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Schur, M. (1960). Bela Mittelmann—1899-1959. Psychoanal Q., 29:240-240.

(1960). Psychoanalytic Quarterly, 29:240-240

Bela Mittelmann—1899-1959

Max Schur, M.D.

Bela Mittelmann was born in a family of physicians. He was fifteen when his father died; however, in the tradition of the family, he became a doctor. His first scientific work was published while he was still a student in medical school at the University of Prague. He emigrated from Czechoslovakia in 1923 and trained in this country to become a psychiatrist and later a psychoanalyst. He became a member of the New York Psychoanalytic Society in 1937. Between 1925 and 1950 most of Mittelmann's thirty-five publications were devoted to various aspects of 'psychosomatic disorders'. He contributed valuable clinical observations on many topics included in this category. His keen clinical observations led him to suspect an emotional factor in Raynaud's Disease, and stimulated him to experimental work on emotions and skin temperature which has generally been accepted as one of the classics of psychosomatic research. He also published valuable contributions to problems of mental hygiene in industry.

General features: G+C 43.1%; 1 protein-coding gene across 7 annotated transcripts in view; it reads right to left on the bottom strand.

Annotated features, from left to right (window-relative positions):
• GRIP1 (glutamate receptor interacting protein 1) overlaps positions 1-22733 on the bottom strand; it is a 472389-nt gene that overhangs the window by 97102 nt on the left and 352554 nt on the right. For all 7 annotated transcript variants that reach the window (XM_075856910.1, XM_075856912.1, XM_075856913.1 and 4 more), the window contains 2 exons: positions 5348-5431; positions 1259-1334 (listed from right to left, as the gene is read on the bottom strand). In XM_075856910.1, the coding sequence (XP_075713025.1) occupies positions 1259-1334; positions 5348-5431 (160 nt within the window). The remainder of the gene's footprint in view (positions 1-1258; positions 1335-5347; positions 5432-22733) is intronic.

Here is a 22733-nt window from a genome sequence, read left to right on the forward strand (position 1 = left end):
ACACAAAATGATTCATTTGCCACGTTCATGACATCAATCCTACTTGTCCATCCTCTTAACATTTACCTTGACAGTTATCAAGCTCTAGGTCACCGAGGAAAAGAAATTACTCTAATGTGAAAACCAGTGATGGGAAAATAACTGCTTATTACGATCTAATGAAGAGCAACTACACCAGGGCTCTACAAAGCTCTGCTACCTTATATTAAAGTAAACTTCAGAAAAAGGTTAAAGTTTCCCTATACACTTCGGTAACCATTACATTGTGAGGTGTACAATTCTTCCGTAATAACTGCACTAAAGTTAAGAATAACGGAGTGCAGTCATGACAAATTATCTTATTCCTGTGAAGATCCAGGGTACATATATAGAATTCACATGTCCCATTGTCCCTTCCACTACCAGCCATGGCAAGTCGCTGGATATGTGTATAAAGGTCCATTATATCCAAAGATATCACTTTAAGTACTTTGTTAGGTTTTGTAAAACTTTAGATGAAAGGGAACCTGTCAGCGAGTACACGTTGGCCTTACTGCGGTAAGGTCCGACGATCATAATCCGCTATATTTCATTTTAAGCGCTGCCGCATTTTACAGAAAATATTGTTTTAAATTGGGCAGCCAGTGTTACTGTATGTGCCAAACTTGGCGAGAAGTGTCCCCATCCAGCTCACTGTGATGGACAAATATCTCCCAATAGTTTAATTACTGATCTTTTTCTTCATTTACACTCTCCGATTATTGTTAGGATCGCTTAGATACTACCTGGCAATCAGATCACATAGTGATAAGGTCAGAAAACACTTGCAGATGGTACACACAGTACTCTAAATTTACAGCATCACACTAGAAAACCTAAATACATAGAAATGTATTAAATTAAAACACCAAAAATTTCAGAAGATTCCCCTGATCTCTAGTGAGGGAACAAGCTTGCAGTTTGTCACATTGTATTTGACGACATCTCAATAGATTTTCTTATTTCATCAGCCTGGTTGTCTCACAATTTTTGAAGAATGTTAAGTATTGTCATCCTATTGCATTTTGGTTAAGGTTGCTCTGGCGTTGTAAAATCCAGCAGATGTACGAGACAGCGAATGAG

His last line of research, which started around 1950, opened the field of normal and abnormal development of motility, and showed how important this factor is in psychosexual development. This was demonstrated in a series of important papers and films. His last project dealt with Expressive Autoerotic, Autoaggressive Movements in Normal, Neurotic, Blind, and Schizophrenic Children, with special emphasis on the comparison of motility of the last two groups. A film about this work was shown recently.

During his distinguished career Bela Mittelmann filled many important offices. He taught at New York University, Columbia University, and at the Albert Einstein Medical School. He was chairman of the Psychosomatic Forum for many years.

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